Dan Rubinstein on The Home Front

Dan Rubinstein on The Home Front

By Miyoko Ohtake
What's wrong with American furniture design? That's the topic burning an image on the mind of Surface editor-in-chief Dan Rubinstein. "We're one of the wealthiest nations in the world, we make lots of furniture, we have lots of young designers, but there's something wrong and we don't know what it is," he says. On Thursday, January 13, the Rubinstein, working with the Museum of Art and Design in New York, will kick off the museum's newest public program titled The Home Front: American Furniture Now. Structured as five talks spread over four months (plus portfolio reviews and open studios), the series will examine how we as Americans make furniture and what we still need to learn to succeed. We spoke with Rubinstein as he was working to close an upcoming issue and prepare for the magazine's redesign and launch of its new website. Read more below.
How did you come to be involved with this lecture series?

Dan Rubinstein, editor-in-chief of Surface and guest curator of the Museum of Art and Design's new series The Home Front

The museum came to me through their education and public programming department in the summer of 2010. They had heard about a show I had done a couple years ago with Jen Renzi—who will be writing a column related to the topic of the programs for Fast Company—called InDisposed two years ago. We invited a dozen designers to create prototypes with materials that are meant to be disposed of and showed what can happen when you put them to new use.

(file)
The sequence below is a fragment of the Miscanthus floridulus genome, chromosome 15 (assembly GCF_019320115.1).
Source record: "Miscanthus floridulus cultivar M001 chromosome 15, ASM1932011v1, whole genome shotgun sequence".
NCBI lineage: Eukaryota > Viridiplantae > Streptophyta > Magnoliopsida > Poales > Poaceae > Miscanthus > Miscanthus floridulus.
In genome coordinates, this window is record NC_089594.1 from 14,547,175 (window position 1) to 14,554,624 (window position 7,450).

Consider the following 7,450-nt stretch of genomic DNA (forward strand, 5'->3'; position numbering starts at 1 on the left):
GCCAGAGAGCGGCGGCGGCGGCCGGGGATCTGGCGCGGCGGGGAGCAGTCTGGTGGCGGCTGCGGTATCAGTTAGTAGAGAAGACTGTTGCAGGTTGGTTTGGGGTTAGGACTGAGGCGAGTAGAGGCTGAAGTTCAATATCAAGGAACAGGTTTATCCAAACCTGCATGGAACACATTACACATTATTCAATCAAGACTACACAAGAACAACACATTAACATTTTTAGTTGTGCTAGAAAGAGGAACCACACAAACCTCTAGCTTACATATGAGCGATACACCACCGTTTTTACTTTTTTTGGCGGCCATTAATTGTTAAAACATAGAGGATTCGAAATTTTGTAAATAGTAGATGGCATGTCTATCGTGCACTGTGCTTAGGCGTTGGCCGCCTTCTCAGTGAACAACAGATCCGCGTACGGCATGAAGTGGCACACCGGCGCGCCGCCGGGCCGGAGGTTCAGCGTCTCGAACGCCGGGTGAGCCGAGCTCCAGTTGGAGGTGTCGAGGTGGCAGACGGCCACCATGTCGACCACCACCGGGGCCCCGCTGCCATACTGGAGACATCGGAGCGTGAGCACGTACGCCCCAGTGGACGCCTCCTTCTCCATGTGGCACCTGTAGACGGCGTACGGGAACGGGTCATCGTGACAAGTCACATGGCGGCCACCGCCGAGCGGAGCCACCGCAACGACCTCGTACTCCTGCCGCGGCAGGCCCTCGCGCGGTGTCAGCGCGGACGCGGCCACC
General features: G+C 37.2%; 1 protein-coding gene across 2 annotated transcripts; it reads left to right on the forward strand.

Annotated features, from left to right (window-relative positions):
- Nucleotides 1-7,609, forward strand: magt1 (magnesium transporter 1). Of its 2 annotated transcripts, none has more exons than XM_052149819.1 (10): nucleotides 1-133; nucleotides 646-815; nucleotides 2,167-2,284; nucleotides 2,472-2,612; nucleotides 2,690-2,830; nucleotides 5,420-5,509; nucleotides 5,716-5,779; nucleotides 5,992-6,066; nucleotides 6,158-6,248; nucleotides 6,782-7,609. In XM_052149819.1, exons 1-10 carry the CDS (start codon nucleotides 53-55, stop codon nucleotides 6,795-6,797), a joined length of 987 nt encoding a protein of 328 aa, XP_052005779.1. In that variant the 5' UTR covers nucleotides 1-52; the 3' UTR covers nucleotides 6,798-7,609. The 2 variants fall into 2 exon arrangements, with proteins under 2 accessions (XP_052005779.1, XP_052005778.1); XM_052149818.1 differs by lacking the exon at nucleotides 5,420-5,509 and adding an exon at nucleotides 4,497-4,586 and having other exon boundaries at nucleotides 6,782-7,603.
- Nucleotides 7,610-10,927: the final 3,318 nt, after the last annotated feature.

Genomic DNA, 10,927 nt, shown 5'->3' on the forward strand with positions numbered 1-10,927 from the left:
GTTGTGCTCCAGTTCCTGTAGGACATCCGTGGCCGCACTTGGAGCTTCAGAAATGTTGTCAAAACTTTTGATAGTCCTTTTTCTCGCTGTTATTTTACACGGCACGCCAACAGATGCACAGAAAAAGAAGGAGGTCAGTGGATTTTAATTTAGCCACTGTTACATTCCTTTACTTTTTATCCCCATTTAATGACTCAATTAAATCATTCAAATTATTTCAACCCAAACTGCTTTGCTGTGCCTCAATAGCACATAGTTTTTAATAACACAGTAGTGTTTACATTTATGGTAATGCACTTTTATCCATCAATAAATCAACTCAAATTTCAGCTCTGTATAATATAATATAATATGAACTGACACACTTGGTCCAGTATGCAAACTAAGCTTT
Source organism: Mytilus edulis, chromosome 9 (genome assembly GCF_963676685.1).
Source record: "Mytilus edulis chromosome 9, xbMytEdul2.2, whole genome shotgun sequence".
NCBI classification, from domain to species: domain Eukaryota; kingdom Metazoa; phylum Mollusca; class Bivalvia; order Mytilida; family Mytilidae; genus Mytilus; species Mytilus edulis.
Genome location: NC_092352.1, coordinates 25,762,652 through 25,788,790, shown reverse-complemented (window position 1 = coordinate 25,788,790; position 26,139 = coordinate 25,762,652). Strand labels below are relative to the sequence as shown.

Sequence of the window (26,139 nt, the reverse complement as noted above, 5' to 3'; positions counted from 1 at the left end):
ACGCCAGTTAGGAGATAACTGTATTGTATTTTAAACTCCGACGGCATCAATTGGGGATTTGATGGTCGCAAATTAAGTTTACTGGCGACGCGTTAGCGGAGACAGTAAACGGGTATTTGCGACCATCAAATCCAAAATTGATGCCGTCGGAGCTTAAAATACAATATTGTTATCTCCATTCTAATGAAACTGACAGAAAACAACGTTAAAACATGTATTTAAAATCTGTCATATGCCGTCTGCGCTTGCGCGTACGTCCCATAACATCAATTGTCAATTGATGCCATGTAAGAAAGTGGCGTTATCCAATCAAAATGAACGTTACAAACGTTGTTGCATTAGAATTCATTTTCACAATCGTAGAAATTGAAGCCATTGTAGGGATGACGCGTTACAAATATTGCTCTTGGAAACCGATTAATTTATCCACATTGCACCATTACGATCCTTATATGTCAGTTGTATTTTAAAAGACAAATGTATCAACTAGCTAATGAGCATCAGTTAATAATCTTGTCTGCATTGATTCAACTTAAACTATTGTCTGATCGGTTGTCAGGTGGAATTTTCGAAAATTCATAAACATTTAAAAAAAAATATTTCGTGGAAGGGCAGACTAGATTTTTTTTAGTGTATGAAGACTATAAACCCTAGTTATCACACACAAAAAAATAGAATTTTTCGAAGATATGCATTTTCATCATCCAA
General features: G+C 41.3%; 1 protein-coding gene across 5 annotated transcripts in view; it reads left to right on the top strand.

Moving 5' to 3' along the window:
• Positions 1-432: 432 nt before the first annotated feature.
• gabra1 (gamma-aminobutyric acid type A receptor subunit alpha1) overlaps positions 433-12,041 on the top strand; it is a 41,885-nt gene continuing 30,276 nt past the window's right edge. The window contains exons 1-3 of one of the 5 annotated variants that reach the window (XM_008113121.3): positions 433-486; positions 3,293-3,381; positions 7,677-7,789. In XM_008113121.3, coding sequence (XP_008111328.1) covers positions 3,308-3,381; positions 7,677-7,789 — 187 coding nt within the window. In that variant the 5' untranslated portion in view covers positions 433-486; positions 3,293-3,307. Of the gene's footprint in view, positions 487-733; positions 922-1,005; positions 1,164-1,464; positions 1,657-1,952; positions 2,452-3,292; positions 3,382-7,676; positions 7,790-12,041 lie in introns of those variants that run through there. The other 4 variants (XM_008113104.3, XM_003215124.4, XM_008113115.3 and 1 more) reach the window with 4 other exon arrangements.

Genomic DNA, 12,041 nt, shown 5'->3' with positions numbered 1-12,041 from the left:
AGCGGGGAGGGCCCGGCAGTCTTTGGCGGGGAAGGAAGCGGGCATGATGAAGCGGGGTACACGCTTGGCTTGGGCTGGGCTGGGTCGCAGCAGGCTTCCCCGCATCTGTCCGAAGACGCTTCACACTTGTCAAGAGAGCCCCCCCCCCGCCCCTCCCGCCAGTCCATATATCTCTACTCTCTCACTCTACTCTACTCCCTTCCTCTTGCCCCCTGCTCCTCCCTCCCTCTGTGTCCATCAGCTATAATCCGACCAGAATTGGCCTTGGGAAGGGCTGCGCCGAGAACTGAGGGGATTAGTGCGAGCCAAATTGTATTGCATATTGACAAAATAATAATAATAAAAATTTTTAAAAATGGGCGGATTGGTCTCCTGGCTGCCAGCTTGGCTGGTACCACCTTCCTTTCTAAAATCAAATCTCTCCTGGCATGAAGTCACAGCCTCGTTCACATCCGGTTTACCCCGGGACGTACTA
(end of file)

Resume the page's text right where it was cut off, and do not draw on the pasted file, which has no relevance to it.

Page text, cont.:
This series is about bringing people to the museum. MAD is a relatively new institution in its newest form in its new home on Columbus Circle. It's interested in increasing its presence in the design community and taking part in the conversation. I suggested a few ideas and they really latched onto the idea of talking about American design, which I whittled down to American furniture.

Jen Renzi and Dan Rubinstein, who collaborated on the show InDisposed in 2009.

"American furniture" is still a pretty big topic. What about it interests you most?

The Raw Clock by Stanley Ruiz, the image being used by MAD for The Home Front series

We'll be tackling it from different perspectives. Surface is going to tackle what it's like to sell furniture in America now and what it's like to sell American furniture now [In Stock: Why is American design such a hard sell? on January 13]. We'll have Jamie Gray from Matter who sells his own produced pieces that are very limited editions, Siamak Hakakian from DDC [Domus Design Collection] who is selling lots of Italian brands and high-end things, and also Stefan Lawrence from Twentieth with a mix of the two.

Jen Renzi will be interviewing a bunch of different designers about what it takes to make it as a designer in your own studio today, what the practical considerations are, how to finds space, where to find funding, how to structure a business, and so on. [Making It: Challenges facing the American designer on February 17]